Weiss is both realistic and practical. He acknowledges that powerful countries can also tolerate or even cause great suffering for their own populations, but that intervening in such a situation would cause even greater suffering. After all, as he notes, one can question the wisdom of an involuntary intervention in a country that possesses nuclear weapons. Weiss recognizes two groups of nations: one group of weak nations that is subject to international intervention and another group of powerful nations that is not. This inconsistent application of the concept, though realistic, may be one of the more difficult aspects of humanitarian intervention for the world to accept, especially the developing world.

“Humanitarian intervention” is an accessible but too concise accounting of a controversial perspective on the field of humanitarian aid. It reflects a growing realization that, in many situations, effective security is essential to any successful efforts to reduce human suffering and death. At the same time, the book demonstrates the situational inconsistencies inherent to such efforts, and the danger that populations from the developing world will see interventions as a return to colonialism. The book would benefit from more complete description and analysis of some of the successful and unsuccessful interventions. Nevertheless, the book provides an excellent introduction to the concept of humanitarian interventions and would be a valuable addition to the library of those working with non-governmental aid organizations, military security and peace-keeping forces, and state departments throughout the world.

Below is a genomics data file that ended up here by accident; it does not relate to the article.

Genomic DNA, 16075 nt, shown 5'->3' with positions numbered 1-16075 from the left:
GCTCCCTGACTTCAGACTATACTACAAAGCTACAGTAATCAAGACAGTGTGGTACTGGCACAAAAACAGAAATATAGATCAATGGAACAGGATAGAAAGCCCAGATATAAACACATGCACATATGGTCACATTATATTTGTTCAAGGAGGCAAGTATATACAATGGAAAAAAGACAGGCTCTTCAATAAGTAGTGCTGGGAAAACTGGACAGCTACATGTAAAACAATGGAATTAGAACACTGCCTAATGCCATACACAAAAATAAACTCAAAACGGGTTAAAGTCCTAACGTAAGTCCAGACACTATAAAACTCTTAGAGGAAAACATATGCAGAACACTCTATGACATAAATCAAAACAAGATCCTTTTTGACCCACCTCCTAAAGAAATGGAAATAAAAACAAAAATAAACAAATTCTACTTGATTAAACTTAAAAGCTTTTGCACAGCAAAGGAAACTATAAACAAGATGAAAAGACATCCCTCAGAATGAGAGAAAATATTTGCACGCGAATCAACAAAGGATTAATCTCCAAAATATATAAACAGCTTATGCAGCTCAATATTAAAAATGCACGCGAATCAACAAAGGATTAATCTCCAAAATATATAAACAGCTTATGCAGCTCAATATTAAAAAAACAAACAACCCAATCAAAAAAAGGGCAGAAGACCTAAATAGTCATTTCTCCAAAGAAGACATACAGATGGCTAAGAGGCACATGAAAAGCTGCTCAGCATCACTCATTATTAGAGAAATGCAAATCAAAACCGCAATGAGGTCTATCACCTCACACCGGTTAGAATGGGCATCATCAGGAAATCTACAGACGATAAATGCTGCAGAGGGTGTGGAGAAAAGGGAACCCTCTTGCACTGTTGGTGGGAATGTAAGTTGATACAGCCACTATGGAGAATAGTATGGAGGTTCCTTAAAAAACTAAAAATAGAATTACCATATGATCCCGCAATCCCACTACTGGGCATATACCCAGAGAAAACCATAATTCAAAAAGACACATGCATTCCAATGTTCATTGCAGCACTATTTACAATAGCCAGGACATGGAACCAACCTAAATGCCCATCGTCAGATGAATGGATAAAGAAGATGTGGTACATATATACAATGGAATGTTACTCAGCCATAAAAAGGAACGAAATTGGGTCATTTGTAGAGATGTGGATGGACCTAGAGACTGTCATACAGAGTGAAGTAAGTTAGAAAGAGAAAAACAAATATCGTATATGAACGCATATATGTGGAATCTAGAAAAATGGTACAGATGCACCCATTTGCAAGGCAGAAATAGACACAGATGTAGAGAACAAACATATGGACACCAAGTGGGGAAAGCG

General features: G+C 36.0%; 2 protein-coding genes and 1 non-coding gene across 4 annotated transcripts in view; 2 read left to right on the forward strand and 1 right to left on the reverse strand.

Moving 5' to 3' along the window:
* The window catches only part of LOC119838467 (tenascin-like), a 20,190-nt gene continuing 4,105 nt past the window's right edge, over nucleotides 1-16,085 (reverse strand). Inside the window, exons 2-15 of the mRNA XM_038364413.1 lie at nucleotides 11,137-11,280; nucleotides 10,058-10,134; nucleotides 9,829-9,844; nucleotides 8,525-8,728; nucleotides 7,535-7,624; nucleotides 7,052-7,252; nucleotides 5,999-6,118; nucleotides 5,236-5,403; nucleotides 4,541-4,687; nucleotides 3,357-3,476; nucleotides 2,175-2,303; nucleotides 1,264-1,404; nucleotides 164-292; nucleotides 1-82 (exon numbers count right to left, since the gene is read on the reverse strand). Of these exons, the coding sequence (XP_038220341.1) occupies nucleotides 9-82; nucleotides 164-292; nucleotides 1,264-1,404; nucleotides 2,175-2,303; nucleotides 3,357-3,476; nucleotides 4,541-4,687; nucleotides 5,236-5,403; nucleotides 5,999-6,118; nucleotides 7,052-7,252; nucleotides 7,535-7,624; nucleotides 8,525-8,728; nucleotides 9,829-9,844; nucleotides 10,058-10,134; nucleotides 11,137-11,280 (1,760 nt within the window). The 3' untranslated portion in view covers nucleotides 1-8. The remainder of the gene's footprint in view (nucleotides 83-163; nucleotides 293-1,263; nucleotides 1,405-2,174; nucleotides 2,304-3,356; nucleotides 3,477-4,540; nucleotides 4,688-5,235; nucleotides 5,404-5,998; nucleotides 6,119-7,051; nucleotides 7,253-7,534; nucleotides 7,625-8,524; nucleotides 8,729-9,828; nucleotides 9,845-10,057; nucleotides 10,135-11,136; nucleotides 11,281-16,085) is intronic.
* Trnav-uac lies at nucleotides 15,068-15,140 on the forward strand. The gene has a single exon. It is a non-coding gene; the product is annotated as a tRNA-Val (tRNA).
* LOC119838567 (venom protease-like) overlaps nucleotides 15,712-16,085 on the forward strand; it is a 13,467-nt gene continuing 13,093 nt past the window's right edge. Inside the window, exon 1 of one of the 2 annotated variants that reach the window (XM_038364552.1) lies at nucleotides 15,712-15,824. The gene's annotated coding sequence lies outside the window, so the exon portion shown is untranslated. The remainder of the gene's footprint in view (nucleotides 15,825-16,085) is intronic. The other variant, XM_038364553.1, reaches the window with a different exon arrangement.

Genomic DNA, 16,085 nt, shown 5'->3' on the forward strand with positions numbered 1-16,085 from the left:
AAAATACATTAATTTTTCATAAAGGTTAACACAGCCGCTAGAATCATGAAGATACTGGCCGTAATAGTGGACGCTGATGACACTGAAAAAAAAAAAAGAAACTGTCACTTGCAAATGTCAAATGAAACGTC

1 See JT Watson et al., “Epidemics after natural disasters,” Emerging Infectious Disease 13(1): 2007.